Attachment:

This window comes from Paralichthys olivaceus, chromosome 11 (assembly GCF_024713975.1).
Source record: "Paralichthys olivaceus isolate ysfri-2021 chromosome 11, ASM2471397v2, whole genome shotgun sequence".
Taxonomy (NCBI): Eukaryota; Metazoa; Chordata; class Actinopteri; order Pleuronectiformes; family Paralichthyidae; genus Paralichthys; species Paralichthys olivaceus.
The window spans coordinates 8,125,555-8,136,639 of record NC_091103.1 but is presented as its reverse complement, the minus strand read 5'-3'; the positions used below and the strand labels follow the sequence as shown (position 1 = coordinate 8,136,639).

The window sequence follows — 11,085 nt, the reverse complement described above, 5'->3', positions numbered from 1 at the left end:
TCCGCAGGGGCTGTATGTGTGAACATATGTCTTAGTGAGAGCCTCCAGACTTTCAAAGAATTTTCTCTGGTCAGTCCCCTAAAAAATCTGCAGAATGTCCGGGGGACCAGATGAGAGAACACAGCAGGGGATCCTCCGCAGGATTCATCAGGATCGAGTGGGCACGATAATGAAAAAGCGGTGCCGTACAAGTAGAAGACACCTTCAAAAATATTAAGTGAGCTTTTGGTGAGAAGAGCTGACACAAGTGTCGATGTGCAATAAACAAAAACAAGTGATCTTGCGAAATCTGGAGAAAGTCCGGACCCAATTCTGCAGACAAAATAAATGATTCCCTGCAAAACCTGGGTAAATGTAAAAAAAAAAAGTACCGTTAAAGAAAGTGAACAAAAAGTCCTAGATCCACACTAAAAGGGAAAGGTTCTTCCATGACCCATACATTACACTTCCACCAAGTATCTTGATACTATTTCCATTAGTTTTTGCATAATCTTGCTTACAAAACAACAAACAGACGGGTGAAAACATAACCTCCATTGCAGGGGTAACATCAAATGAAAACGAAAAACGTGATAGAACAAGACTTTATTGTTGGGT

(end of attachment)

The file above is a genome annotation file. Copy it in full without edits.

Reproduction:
This window comes from Paralichthys olivaceus, chromosome 11 (assembly GCF_024713975.1).
Source record: "Paralichthys olivaceus isolate ysfri-2021 chromosome 11, ASM2471397v2, whole genome shotgun sequence".
Taxonomy (NCBI): Eukaryota; Metazoa; Chordata; class Actinopteri; order Pleuronectiformes; family Paralichthyidae; genus Paralichthys; species Paralichthys olivaceus.
The window spans coordinates 8,125,555-8,136,639 of record NC_091103.1 but is presented as its reverse complement, the minus strand read 5'-3'; the positions used below and the strand labels follow the sequence as shown (position 1 = coordinate 8,136,639).

The window sequence follows — 11,085 nt, the reverse complement described above, 5'->3', positions numbered from 1 at the left end:
TCCGCAGGGGCTGTATGTGTGAACATATGTCTTAGTGAGAGCCTCCAGACTTTCAAAGAATTTTCTCTGGTCAGTCCCCTAAAAAATCTGCAGAATGTCCGGGGGACCAGATGAGAGAACACAGCAGGGGATCCTCCGCAGGATTCATCAGGATCGAGTGGGCACGATAATGAAAAAGCGGTGCCGTACAAGTAGAAGACACCTTCAAAAATATTAAGTGAGCTTTTGGTGAGAAGAGCTGACACAAGTGTCGATGTGCAATAAACAAAAACAAGTGATCTTGCGAAATCTGGAGAAAGTCCGGACCCAATTCTGCAGACAAAATAAATGATTCCCTGCAAAACCTGGGTAAATGTAAAAAAAAAAAGTACCGTTAAAGAAAGTGAACAAAAAGTCCTAGATCCACACTAAAAGGGAAAGGTTCTTCCATGACCCATACATTACACTTCCACCAAGTATCTTGATACTATTTCCATTAGTTTTTGCATAATCTTGCTTACAAAACAACAAACAGACGGGTGAAAACATAACCTCCATTGCAGGGGTAACATCAAATGAAAACGAAAAACGTGATAGAACAAGACTTTATTGTTGGGT